"Why is this century worse?"--this is the question the poet Anna Akhmatova famously posed in 1919 after the devastation of the First World War. Her question became all the more pressing as the 20th century progressed. Within the span of just a few decades, a seemingly apocalyptic cycle of crises emerged as liberal democracies collapsed, industrialization enabled total war, and a new form of tyrannical state apparatus emerged: the totalitarian state. Facing threats of censorship, surveillance, and incarceration, many writers of these decades were forced to confront their relationship to political power. This course will explore how writers responded to these political conditions, and, in doing so, reflected on the act of writing itself. As we interrogate a range of styles and forms, from the absurdist theater of Samuel Beckett to the journalistic ideals of honesty in W.H. Auden's poetry, this course will examine what it means to create art in the face of tyranny. Among the authors we will read are Albert Camus, Marguerite Duras, George Orwell, Virginia Woolf, Peter Weiss, and Anna Akhmatova. Alongside these works, we will also be considering critical and theoretical perspectives from the works of Hannah Arendt, Erich Fromm, Jean Paul Sartre, and Simone Weil. Each unit of the course will center around questions and conflicts these writers faced, asking what the place of beauty is in times of upheaval, what the purpose of resistance is in conditions of futility, and what obligations writers have to represent the political realities of their time. In the final unit of this course, we will see how contemporary authors hearken back to the literature of the 20th century to make sense of our current political landscape, surveying writers' responses to events such as the 2016 American election and the war in Ukraine.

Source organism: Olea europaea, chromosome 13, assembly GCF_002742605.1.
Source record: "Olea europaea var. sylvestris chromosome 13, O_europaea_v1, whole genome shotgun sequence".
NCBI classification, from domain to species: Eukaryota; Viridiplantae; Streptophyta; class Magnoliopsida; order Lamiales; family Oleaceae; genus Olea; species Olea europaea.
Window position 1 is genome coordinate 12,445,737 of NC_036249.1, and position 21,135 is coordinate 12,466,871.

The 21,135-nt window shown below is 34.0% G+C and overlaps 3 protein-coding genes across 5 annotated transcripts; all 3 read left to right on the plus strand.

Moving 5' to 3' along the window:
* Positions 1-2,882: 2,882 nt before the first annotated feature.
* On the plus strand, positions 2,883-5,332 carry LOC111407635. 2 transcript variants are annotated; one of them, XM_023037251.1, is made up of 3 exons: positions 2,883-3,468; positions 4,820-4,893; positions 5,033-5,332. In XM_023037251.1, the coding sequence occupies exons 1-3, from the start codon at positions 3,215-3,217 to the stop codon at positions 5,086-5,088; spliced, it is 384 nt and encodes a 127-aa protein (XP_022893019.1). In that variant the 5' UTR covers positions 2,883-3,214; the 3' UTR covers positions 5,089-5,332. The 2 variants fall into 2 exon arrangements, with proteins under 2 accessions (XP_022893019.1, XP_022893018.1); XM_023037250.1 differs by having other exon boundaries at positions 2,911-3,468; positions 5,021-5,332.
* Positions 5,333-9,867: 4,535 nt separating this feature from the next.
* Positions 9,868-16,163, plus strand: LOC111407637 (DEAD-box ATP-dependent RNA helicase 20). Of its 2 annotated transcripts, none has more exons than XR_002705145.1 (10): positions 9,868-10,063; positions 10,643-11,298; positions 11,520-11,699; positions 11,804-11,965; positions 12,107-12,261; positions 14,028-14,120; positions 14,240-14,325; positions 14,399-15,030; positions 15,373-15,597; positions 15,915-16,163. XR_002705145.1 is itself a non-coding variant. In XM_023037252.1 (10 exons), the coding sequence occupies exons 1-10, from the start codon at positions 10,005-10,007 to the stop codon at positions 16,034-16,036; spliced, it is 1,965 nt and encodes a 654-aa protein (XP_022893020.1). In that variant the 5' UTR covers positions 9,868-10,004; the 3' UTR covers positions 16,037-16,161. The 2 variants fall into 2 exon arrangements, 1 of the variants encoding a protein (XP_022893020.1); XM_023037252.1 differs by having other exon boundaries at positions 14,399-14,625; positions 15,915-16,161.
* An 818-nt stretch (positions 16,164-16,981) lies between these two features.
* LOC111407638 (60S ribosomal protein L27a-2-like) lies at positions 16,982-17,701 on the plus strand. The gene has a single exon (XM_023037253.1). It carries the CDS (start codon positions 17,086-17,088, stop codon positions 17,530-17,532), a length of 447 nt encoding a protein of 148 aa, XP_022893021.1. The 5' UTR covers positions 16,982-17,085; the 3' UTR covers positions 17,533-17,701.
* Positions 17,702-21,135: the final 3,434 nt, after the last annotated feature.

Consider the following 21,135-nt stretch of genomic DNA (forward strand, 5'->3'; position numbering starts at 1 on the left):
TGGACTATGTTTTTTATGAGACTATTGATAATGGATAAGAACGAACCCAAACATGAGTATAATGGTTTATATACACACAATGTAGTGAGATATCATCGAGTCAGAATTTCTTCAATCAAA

Course Attributes: EN H; FYS; BU Hum; AS HUM; FA HUM; AR HUM